We set out, sun bright, river wide, and eyes eager.  Oh, how good it was for my soul to soak in God's goodness that afternoon.  The boat was low, my face close to the river as we whizzed by lily pads.  Dragonflies zipped in and out of our path.  Cows grazed on bright green islands.  Sandy hills and rocky mountains contrasted the sky blue.  White birds flew about to find the perfect perch.

Finally, the motor stopped and the guides pointed.  We saw what looked like a shiny rock poking out of the water.  But this hippo was alone.  So we quickly continued our mission.  Hippos typically travel together, so when we couldn't see where the others were, we wisely left the premise.  Eventually we came upon a family of hippos!  Shiny pink backs sunning, nostrils, eyes and ears just above the water.  They yawned for us, showing off their large mouths.  How awesome?!  After watching these amazing creatures for awhile, we headed back, sun setting behind us.  Orange sun, disappearing in the haze just above the river's horizon.  Cool air from the Niger River relieved us from the sun's heat.  In total, we saw 6 hippos!  What a great day!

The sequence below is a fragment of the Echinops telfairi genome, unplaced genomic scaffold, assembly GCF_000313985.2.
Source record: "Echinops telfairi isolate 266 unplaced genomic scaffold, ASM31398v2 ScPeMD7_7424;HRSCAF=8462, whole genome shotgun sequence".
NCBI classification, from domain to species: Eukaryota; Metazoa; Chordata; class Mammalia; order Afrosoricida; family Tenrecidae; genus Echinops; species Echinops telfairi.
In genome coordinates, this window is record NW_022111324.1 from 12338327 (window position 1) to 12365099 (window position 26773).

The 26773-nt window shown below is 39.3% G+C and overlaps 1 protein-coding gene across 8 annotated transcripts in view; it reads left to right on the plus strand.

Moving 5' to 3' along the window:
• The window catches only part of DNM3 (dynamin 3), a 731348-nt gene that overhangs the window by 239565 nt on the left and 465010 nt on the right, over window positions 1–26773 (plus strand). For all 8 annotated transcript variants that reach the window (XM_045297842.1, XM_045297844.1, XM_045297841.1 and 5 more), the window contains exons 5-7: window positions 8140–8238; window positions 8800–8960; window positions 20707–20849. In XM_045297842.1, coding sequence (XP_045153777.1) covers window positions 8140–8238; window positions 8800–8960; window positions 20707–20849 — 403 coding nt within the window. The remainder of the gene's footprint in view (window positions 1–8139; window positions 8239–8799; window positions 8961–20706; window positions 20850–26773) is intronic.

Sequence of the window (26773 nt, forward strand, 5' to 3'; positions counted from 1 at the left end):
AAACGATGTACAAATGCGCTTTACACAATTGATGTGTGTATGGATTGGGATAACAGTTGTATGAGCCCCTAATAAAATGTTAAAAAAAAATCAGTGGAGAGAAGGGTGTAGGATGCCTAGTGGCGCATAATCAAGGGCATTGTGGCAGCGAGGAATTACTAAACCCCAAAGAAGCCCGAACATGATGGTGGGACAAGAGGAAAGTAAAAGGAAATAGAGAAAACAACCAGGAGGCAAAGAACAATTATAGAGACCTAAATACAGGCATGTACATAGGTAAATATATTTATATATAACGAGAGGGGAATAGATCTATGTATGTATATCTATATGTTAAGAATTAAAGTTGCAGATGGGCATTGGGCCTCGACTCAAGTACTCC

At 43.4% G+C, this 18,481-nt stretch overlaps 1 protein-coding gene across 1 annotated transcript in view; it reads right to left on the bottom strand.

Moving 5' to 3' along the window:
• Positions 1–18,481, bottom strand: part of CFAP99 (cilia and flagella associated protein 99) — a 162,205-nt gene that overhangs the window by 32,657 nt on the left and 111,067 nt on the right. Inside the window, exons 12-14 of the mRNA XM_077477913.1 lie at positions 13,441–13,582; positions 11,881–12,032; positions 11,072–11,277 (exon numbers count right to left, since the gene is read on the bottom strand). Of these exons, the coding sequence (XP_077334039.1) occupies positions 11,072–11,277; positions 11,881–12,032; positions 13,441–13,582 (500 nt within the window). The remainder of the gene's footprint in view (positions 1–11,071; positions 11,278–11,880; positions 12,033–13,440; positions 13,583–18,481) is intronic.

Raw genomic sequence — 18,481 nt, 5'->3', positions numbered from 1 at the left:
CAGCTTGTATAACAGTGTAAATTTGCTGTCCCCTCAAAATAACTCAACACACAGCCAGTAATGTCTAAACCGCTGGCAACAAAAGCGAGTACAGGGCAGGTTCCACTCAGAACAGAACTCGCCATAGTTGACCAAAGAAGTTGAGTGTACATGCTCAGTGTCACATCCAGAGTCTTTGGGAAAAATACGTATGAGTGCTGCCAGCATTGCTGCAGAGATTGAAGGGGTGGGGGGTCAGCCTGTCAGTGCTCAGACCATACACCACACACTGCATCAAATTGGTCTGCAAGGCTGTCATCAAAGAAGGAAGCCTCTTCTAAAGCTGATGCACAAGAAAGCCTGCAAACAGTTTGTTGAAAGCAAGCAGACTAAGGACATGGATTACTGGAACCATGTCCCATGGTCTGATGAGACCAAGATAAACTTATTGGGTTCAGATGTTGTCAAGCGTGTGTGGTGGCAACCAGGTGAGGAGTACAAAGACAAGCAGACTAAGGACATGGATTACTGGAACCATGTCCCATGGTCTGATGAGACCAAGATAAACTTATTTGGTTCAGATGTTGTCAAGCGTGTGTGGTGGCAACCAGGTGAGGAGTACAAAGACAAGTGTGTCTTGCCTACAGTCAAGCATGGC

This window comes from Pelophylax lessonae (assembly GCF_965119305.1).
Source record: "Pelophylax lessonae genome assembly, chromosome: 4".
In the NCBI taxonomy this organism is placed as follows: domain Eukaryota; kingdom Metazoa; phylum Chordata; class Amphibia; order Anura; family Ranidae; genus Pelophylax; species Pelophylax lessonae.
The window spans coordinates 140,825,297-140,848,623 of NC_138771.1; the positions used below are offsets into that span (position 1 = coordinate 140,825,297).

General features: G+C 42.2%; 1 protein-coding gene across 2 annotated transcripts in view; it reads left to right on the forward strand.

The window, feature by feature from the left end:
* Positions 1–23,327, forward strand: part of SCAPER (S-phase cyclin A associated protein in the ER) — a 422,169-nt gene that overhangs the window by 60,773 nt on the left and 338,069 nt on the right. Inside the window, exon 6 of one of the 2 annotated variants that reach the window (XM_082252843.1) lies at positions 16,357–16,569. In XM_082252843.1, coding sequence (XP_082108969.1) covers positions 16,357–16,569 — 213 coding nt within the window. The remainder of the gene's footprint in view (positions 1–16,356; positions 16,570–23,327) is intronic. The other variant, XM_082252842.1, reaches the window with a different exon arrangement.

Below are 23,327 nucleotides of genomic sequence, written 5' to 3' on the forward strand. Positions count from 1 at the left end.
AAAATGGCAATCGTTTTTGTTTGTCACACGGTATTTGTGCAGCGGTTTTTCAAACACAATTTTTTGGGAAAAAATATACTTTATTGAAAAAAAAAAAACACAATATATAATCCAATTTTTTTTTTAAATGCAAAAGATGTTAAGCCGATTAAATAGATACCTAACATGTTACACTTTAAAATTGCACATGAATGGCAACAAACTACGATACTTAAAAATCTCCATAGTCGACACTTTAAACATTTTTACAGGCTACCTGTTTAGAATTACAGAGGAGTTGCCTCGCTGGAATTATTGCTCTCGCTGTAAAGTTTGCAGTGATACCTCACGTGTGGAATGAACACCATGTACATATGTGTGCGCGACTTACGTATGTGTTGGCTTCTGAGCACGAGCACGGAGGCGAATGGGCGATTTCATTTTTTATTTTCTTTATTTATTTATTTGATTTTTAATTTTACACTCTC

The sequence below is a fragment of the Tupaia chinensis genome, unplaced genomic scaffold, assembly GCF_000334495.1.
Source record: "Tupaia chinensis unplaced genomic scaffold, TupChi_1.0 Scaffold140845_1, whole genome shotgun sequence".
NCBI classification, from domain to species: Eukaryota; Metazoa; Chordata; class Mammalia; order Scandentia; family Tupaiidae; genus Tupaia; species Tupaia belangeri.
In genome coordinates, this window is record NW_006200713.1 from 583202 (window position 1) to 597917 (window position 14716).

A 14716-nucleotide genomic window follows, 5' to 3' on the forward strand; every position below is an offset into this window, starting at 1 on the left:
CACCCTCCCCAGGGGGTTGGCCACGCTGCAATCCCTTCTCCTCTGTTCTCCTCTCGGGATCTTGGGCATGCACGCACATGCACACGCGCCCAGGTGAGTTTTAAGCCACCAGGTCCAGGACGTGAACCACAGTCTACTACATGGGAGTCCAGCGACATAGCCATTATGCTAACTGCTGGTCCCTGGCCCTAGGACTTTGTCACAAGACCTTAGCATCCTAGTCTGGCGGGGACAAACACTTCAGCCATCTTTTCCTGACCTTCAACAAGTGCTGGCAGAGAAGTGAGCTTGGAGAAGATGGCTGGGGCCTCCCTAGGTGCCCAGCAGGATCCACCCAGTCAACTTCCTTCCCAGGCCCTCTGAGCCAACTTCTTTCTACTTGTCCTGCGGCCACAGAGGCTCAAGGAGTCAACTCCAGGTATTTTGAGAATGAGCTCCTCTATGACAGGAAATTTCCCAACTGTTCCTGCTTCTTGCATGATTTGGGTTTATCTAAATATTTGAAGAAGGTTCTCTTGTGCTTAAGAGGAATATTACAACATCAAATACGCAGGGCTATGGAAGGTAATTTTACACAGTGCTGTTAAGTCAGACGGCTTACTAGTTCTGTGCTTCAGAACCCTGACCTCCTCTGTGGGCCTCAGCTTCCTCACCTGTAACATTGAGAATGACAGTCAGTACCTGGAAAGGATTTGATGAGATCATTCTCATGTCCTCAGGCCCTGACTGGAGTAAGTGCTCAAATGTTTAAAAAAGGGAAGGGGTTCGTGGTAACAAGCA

This cow posed perfectly as we sailed past.
The scenery was beautiful.
Do you see the hippos?!
Our boat and trusty guides!

Parent Teacher Conferences, October 28th-29th, 2014